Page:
How Much to Have on a Credit Card for Hotel Incidentals

by Van Thompson
Even if you've already paid, you might be required to leave a credit card on file.

The upfront cost of a hotel room isn't always a reflection of its real price. You could have to pay for food, phone calls, access to the gym and a wide variety of other incidentals. Because hotels don't want to end up paying for these items themselves if your card is declined, they frequently place a hold on customers' credit cards to ensure incidental costs will be covered.

How Holds Work

When you give your credit card to the front desk clerk, she'll swipe it and place a hold on your account. This temporarily makes some portion of funds unavailable to you. The amount can be as small as a dollar, but could be much higher. The hold ensures you have the money to cover additional expenses, and typically won't be refunded until after you check out. At that point, it can take a couple of days for your bank to return the funds to your account.

The Right Amount

There's no single amount that hotels routinely charge, but the amount usually ranges from about $50 to $150. If you're staying at a pricey hotel, you might end up paying much more. Before you hand over your credit card, ask the front desk clerk the precise amount of the per-day hold you have to pay.

Overdrafts and Over-Limit Fees

Holds on your funds can cause you to overdraft or go over your credit limit, so it's good practice to check your account before you check into the hotel. If you're concerned about not having access to your money, consider paying a cash deposit. You'll get the cash as soon as you check out, rather than having to wait a few days for the funds to return to your account.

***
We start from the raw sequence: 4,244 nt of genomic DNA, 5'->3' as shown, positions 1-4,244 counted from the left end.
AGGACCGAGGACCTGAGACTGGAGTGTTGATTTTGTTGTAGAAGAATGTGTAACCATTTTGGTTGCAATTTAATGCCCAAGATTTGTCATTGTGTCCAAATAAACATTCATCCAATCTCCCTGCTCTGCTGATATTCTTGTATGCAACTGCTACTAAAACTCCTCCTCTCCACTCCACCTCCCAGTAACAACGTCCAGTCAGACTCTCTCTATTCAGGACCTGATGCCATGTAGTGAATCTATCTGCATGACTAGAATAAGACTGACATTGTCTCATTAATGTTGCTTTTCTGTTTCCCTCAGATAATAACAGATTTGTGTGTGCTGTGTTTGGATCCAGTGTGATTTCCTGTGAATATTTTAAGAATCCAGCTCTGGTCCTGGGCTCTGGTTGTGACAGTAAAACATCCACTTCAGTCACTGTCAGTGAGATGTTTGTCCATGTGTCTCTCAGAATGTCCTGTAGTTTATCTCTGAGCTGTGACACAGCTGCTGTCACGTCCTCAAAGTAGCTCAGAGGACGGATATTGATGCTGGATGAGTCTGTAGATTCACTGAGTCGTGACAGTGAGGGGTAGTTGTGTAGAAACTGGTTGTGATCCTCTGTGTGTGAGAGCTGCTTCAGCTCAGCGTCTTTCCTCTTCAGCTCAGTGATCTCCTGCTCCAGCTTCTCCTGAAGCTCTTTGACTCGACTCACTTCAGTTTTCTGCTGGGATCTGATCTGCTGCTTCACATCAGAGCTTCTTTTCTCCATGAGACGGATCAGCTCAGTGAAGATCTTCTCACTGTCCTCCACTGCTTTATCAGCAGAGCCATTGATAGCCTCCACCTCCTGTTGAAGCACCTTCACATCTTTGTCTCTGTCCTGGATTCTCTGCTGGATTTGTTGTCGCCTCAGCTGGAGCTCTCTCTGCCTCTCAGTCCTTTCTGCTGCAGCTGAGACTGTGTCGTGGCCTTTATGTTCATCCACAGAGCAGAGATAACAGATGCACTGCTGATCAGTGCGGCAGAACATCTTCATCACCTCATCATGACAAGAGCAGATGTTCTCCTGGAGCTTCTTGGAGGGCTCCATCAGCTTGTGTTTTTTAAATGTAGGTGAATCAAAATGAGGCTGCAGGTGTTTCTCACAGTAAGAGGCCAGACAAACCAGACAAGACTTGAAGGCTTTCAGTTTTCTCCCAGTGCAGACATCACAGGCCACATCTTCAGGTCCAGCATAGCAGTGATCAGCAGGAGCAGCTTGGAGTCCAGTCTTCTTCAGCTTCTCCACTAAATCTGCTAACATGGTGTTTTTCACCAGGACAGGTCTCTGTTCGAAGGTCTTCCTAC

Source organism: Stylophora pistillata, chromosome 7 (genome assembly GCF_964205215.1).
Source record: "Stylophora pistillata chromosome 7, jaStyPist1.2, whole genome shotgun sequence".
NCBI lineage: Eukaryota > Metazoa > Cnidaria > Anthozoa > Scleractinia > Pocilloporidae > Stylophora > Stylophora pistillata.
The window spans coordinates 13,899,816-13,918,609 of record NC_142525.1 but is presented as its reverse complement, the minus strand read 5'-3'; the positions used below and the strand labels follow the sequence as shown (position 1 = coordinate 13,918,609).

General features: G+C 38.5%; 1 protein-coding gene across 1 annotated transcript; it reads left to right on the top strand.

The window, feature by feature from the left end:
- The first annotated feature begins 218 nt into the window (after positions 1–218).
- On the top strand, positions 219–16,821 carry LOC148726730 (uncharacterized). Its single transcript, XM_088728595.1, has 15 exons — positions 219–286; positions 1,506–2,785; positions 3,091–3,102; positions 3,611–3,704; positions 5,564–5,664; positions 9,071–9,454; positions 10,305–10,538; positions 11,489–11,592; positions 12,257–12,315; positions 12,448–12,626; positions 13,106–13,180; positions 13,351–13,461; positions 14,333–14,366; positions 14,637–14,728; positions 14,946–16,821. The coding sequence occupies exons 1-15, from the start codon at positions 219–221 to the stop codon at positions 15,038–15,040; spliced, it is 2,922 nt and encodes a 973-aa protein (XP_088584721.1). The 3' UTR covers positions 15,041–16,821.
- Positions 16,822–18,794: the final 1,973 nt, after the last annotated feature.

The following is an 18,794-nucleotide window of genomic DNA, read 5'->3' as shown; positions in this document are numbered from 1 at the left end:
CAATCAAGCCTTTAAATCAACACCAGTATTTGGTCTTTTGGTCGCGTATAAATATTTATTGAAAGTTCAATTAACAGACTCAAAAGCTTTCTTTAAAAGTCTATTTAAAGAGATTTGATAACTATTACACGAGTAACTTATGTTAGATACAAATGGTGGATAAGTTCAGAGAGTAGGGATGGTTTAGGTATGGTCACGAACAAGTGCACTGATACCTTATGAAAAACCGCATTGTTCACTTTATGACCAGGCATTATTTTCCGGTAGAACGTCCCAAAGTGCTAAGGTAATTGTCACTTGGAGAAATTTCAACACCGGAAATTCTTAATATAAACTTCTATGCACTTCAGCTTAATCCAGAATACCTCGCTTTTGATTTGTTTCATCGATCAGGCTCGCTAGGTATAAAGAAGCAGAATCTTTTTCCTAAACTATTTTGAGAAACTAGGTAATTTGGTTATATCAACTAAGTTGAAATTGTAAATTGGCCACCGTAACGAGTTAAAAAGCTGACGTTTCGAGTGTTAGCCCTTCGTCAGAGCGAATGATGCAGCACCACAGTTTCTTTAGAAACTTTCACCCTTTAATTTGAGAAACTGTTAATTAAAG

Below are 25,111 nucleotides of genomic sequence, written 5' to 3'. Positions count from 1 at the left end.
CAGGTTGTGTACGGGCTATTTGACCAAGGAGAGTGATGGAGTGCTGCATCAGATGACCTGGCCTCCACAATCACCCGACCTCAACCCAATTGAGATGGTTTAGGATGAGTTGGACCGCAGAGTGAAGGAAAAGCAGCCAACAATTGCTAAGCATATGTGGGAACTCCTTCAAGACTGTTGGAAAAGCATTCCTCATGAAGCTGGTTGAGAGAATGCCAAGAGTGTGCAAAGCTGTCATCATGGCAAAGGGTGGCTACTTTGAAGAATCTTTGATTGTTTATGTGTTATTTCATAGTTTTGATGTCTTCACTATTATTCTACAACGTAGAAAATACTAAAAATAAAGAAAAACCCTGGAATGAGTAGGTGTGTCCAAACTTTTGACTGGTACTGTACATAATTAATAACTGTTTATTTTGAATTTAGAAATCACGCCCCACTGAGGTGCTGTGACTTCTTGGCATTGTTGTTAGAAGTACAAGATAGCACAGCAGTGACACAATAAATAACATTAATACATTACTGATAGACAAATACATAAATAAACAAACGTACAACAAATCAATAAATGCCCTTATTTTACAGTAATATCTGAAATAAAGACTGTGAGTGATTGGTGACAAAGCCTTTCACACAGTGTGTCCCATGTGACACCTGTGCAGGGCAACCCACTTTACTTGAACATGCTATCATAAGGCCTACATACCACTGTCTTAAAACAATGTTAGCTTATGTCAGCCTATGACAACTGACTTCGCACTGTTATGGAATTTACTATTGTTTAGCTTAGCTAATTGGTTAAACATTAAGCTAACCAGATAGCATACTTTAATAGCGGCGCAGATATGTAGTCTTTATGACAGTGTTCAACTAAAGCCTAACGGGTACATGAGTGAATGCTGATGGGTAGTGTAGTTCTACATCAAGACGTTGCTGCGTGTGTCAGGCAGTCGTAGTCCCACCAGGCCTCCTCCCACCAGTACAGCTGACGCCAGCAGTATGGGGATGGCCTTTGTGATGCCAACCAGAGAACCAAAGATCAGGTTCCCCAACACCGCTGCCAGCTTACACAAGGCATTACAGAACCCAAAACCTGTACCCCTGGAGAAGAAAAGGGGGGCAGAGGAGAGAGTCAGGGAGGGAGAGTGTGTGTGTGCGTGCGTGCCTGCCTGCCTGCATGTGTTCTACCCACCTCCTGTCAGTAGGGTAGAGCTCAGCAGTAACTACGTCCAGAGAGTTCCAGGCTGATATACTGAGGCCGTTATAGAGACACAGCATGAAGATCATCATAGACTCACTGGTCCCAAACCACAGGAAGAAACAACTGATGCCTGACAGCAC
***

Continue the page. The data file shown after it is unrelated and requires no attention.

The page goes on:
Minimizing Hotel Costs

If you don't want to lose any money on incidentals, then you'll need to aim for a frugal, careful stay. Avoid using the hotel's wireless Internet access if you're charged for it, and check on costs before you make a phone call. If there are amenities such as coffee or snacks in the room, call the front desk to find out if they're free. Rather than eating at the hotel, try bringing your own food or eating at local restaurants, which are often cheaper.

About the Author

Van Thompson is an attorney and writer. A former martial arts instructor, he holds bachelor's degrees in music and computer science from Westchester University, and a juris doctor from Georgia State University. He is the recipient of numerous writing awards, including a 2009 CALI Legal Writing Award.

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